Now, instead of a convoluted maze of skills, the ability tree is set up in the form of a grid. Types of skills are listed going down the left side, while the specific skills you can use are both in rows corresponding with type and in columns based based on tier. Let's use the Archanist as an example: The skill trees of fire, ice, and lightning are listed on the side. Then all fire skills are in a row moving right from lowest tier to highest; same for ice, then lightning. When choosing skills from each tier level, players can have only a maximum of two out of the three. For instance, choosing the fire and ice skill in the first tier will lock out the lightning skill. However, come the second tier players can opt for lightning and ice instead, locking out the fire choice.

Not only does this method give the player more freedom (they can choose to specialize in only one tree/row, or diversify), but the way the tiers and skills are organized will prevent the issue of creating characters with no power. Even a character with many healing spells can have access to enough DPS to be effective. Along those lines, Woodruff also explained that "even the DPS character can offer support, depending how you choose your tiers." Yes, even the sword-wielding Warder can give buffs in the form of dropped tomes.

Talents also received a once-over and are easier to understand. Players earn them every four levels and choose between three: two that focus on specializing and one that is a hybrid of the two.

Add to those features such as an isometric camera that people can switch to and many new tips to give hints on how things (like crafting) work, and the game becomes more accessible than its beta incarnation.

Speaking of crafting...

GDC 2013  City of Steam demo showcases crafting and other streamlined features

Yours truly got to check out the crafting system, including crafting, socketing, and smelting. All of these processes have an intuitive interface for easy use; the base components for each has also been streamline and condensed.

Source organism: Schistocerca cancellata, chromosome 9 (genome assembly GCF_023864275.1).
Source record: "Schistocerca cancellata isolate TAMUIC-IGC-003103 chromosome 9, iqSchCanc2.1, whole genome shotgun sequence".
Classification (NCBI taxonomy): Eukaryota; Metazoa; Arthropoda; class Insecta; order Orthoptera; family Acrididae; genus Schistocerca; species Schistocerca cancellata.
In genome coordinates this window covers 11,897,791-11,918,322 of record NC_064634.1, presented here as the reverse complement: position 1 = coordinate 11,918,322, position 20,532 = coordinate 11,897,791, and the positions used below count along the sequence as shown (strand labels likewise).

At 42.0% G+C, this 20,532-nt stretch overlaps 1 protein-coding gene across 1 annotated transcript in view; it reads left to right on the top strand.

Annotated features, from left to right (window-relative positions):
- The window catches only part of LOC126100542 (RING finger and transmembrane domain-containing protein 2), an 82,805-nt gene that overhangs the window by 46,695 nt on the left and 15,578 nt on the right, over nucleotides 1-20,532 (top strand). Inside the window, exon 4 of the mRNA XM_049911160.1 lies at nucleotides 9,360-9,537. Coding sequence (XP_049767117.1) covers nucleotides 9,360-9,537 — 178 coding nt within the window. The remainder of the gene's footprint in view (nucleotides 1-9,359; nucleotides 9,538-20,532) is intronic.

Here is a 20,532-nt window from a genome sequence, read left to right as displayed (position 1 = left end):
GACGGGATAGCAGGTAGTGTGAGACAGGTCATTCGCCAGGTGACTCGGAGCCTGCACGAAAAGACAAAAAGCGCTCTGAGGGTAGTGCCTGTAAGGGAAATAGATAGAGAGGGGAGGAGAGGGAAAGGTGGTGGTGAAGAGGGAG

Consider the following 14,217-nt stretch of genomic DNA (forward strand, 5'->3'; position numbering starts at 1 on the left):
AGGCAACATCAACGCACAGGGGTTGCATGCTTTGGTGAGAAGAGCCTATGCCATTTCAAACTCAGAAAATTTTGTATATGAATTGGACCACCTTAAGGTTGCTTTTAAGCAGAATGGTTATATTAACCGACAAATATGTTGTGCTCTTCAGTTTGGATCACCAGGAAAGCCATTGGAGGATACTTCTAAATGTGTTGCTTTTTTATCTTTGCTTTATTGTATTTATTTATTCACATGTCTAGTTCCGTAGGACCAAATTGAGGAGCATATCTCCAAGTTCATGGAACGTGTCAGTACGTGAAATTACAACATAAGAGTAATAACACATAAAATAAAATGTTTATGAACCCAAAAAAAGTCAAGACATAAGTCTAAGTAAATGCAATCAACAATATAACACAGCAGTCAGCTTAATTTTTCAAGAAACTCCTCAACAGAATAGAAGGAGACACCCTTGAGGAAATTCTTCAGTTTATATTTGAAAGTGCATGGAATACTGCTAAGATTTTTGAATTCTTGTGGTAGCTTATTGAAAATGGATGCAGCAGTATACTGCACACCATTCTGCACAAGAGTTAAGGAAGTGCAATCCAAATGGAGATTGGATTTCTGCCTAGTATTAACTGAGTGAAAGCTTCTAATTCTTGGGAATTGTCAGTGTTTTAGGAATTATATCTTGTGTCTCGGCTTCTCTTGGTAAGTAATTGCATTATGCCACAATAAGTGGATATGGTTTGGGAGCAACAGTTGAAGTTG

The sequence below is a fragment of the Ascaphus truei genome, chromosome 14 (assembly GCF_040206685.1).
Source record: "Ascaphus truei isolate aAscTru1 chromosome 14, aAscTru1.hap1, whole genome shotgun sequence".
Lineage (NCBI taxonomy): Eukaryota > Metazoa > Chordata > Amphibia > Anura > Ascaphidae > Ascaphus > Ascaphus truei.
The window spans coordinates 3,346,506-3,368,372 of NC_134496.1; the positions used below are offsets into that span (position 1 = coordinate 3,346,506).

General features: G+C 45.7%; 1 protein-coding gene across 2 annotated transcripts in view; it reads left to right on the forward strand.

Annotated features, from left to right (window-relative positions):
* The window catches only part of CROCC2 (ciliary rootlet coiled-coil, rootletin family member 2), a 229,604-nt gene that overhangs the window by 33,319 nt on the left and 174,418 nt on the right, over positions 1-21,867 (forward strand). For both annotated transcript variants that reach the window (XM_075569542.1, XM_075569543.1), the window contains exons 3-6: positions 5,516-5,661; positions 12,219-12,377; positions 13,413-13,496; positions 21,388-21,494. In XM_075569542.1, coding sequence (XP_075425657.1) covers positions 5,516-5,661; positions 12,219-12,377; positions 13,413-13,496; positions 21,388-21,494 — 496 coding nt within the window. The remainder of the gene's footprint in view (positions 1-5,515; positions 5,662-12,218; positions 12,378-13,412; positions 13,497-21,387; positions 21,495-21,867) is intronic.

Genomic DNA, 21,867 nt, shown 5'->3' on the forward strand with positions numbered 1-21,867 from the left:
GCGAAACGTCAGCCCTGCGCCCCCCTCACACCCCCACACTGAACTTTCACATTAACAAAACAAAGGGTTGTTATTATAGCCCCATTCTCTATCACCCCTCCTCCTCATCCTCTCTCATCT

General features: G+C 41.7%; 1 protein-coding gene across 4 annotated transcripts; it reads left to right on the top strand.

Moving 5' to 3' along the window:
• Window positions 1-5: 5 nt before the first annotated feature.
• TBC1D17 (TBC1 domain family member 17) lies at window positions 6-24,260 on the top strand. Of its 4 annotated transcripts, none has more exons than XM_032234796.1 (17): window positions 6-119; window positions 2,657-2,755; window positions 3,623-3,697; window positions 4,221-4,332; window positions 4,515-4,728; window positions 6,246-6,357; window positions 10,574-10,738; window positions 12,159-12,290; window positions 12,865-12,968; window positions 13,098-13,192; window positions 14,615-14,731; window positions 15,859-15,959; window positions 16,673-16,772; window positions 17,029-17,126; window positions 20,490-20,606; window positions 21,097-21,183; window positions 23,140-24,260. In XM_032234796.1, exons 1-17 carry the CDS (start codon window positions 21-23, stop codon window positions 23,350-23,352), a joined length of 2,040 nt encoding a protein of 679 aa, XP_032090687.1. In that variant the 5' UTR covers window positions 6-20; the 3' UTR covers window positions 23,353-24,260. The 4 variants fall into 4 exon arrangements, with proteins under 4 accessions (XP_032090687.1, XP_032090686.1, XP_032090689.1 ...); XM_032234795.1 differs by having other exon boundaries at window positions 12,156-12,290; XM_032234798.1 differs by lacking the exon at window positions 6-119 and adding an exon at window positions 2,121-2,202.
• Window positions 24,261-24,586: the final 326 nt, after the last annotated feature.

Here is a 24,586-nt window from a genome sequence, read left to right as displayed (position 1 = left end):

In a nutshell, crafting creates (and upgrades) base gear while smelting enhances weapons for particular fights. Woodruff explained that players can align a weapon to a certain damage type, such as adding ice damage when facing a fire boss. A weapon can be re-smelted as needed as long as the player has the materials.

Players can salvage items to get either metal, alloy, or even both out of them. They will also be happy to know that piles of various crafting materials will no longer clog up backpack space; all crafting materials have been condensed into two: metal for crafting and alloy for smelting. The modding system was streamlined as well; instead of tons of different mods (such as hilts) filling up inventory space, there are simply levels of mods.

To modify a weapon, players can then socket a mod to a set position on the weapon, unlocking the slot with a key. The mods will offer different stats defending on which level of mod and which slot it goes into. Want a higher-level mod? Lower-level mods can also be merged to create higher-level ones. Of course, mods have a special kind of math: In this case, 1+1+1= 2.

City of Steam screenshotAirships! (and more)

Woodruff noted that one question that came up time and time again was whether City of Steam had any airships. Well, now it does! Players will have the chance to fight aboard a number of different airships during their gameplay. In the first hub, devs have redone all the quests and one things players have to do is rebuild the airship dock. After that, they can board their first airships and fight high in the sky.